During my formative years, I cared more about sports, music, and reading than nature, but I enjoyed learning about things that interested me. When a kid down the street invited me and a few others to watch him feed a live toad to his pet snake, we accepted. I’ll spare you the details, but witnessing nature firsthand inspired me to check out a handbook on the subject.
Reptiles and Amphibians (Golden Press), a “guide to familiar American species,” presented more than 200 species with color illustrations, and I loved flipping through its pages. Better yet, the library had other Golden Guides in the series, including Mammals and Rocks and Minerals, and those books interested me even more. A few months later, however, my fleeting interest in natural science had all but disappeared.
Fast-forward a few decades. I’m at Lowe’s browsing through books on projects I hope I never have to do when I spot the sixth edition of Roger Tory Peterson’s Field Guide to Birds of Eastern and Central North America. I bought it, and as in my youth, I discovered the book was only one in a series of great books, so I ordered the latest edition of the Peterson Field Guide to Stars and Planets. I’ve started reading the latter from cover to cover, and it’s fascinating!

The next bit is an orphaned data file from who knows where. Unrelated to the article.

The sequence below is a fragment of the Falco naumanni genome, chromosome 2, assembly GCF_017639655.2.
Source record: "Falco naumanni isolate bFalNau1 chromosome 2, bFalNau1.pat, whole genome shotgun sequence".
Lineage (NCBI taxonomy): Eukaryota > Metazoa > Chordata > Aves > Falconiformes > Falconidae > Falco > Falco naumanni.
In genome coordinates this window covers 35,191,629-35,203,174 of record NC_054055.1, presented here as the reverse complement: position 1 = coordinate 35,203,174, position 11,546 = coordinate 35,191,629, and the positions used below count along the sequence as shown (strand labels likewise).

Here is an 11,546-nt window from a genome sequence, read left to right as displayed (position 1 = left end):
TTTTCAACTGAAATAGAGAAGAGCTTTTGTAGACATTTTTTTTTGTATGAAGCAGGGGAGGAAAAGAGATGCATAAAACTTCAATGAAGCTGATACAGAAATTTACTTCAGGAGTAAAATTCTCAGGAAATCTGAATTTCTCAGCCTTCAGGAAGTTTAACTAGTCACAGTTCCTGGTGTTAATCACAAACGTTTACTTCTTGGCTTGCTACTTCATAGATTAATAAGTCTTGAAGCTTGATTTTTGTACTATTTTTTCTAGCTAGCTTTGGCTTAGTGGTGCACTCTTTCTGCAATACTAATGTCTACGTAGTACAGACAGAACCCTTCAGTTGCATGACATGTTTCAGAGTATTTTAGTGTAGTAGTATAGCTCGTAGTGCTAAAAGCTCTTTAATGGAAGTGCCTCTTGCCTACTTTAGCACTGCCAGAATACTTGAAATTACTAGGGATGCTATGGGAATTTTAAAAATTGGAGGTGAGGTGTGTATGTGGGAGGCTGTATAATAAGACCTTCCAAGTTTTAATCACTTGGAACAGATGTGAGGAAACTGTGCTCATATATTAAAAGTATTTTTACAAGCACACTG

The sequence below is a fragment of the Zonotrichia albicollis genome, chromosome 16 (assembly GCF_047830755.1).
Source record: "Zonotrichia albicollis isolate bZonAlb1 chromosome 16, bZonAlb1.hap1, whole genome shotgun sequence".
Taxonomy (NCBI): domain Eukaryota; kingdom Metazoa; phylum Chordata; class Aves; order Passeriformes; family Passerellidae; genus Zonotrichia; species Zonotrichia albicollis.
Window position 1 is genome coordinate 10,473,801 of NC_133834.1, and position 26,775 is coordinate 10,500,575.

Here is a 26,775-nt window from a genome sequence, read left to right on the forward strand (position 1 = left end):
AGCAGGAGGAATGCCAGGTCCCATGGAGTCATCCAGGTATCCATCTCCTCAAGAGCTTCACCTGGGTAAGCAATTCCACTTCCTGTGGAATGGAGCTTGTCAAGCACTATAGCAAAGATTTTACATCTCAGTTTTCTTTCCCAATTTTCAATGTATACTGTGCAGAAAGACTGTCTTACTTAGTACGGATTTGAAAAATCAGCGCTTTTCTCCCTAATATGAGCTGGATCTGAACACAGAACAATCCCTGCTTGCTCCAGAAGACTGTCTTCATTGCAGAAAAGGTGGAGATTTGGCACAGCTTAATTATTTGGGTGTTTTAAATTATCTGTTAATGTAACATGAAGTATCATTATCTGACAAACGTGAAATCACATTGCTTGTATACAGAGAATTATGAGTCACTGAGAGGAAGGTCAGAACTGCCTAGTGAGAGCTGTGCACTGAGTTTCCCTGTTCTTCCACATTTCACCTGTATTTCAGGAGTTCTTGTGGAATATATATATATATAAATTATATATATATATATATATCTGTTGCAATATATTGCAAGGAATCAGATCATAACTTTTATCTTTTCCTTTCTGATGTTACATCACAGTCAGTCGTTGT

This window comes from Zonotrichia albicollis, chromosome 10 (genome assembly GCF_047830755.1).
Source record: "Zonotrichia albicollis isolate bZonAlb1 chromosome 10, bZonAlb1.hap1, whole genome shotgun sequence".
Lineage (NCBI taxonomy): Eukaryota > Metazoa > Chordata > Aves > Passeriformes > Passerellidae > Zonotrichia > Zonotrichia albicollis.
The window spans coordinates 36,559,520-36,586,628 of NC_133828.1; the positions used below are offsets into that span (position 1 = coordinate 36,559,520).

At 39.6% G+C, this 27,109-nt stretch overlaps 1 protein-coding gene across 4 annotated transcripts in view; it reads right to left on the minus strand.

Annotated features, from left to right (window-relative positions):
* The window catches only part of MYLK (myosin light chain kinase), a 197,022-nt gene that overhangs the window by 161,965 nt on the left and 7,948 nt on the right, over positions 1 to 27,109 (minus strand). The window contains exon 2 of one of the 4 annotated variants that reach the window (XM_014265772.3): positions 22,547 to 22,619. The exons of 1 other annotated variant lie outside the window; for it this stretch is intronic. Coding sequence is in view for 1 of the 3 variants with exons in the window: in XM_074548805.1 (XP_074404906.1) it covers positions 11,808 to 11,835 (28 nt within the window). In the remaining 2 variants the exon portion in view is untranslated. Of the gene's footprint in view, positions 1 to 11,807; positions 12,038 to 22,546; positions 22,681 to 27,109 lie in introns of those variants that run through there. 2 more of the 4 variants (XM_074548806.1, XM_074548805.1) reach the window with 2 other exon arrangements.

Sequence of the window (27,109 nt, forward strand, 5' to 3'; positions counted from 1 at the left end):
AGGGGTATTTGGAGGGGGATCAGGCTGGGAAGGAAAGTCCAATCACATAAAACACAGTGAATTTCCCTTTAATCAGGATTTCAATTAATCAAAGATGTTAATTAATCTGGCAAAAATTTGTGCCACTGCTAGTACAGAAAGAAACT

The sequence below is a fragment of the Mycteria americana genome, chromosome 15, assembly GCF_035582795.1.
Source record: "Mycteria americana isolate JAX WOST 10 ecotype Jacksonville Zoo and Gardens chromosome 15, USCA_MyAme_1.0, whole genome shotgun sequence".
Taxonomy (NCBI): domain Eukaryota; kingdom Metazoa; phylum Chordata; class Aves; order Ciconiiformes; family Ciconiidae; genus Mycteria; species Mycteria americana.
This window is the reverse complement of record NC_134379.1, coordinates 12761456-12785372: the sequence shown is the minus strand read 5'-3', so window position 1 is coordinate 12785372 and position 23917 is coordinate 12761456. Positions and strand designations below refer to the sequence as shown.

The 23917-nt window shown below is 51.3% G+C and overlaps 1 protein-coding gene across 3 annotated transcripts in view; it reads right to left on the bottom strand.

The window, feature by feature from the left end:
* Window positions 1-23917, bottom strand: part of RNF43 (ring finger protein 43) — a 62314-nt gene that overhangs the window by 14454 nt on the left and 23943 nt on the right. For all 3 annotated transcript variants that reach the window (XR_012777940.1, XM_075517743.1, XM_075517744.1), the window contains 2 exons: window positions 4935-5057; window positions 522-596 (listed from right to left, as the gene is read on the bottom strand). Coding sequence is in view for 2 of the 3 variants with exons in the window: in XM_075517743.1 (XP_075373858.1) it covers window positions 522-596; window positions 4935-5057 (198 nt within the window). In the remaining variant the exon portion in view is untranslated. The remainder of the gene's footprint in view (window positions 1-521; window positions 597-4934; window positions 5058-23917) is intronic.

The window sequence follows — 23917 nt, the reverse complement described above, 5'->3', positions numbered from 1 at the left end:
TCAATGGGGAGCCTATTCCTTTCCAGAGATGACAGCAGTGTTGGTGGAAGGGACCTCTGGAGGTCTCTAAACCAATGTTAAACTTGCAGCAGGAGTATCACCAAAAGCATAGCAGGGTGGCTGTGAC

Peterson Field Guides are “Golden Guides for Adults” published to assist curious lay people in identifying natural phenomena, and I’m amazed at the number of guides available. Like most people, my pursuits leave little time to explore every shiny object that comes along, but those looking to take a break from time to time will find these books packed with fun facts about the world in which they live and the universe in which that world exists.